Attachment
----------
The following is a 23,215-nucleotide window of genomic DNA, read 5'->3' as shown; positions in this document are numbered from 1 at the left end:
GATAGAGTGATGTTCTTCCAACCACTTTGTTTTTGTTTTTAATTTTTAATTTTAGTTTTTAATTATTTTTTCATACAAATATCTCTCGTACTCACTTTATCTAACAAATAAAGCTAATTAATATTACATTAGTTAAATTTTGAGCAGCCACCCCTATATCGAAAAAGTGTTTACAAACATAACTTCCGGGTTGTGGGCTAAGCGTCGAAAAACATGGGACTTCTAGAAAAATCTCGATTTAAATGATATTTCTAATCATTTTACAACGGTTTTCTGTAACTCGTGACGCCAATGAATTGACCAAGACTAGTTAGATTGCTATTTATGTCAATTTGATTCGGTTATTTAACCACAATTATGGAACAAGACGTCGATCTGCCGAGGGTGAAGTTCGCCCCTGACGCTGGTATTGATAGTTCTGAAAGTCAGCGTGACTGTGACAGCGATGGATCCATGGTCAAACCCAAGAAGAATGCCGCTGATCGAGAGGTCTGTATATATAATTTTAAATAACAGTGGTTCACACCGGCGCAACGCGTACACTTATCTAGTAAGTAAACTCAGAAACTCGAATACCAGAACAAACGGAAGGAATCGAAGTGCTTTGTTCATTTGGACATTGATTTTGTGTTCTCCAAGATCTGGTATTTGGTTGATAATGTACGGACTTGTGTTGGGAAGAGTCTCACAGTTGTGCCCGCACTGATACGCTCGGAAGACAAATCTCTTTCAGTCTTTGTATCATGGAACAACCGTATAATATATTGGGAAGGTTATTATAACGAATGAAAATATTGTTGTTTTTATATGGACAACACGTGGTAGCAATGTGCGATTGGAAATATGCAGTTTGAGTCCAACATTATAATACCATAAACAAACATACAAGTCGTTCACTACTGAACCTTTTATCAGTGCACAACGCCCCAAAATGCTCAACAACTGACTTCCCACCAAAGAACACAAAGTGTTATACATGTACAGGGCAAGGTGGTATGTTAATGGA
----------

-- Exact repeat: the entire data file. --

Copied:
The following is a 23,215-nucleotide window of genomic DNA, read 5'->3' as shown; positions in this document are numbered from 1 at the left end:
GATAGAGTGATGTTCTTCCAACCACTTTGTTTTTGTTTTTAATTTTTAATTTTAGTTTTTAATTATTTTTTCATACAAATATCTCTCGTACTCACTTTATCTAACAAATAAAGCTAATTAATATTACATTAGTTAAATTTTGAGCAGCCACCCCTATATCGAAAAAGTGTTTACAAACATAACTTCCGGGTTGTGGGCTAAGCGTCGAAAAACATGGGACTTCTAGAAAAATCTCGATTTAAATGATATTTCTAATCATTTTACAACGGTTTTCTGTAACTCGTGACGCCAATGAATTGACCAAGACTAGTTAGATTGCTATTTATGTCAATTTGATTCGGTTATTTAACCACAATTATGGAACAAGACGTCGATCTGCCGAGGGTGAAGTTCGCCCCTGACGCTGGTATTGATAGTTCTGAAAGTCAGCGTGACTGTGACAGCGATGGATCCATGGTCAAACCCAAGAAGAATGCCGCTGATCGAGAGGTCTGTATATATAATTTTAAATAACAGTGGTTCACACCGGCGCAACGCGTACACTTATCTAGTAAGTAAACTCAGAAACTCGAATACCAGAACAAACGGAAGGAATCGAAGTGCTTTGTTCATTTGGACATTGATTTTGTGTTCTCCAAGATCTGGTATTTGGTTGATAATGTACGGACTTGTGTTGGGAAGAGTCTCACAGTTGTGCCCGCACTGATACGCTCGGAAGACAAATCTCTTTCAGTCTTTGTATCATGGAACAACCGTATAATATATTGGGAAGGTTATTATAACGAATGAAAATATTGTTGTTTTTATATGGACAACACGTGGTAGCAATGTGCGATTGGAAATATGCAGTTTGAGTCCAACATTATAATACCATAAACAAACATACAAGTCGTTCACTACTGAACCTTTTATCAGTGCACAACGCCCCAAAATGCTCAACAACTGACTTCCCACCAAAGAACACAAAGTGTTATACATGTACAGGGCAAGGTGGTATGTTAATGGA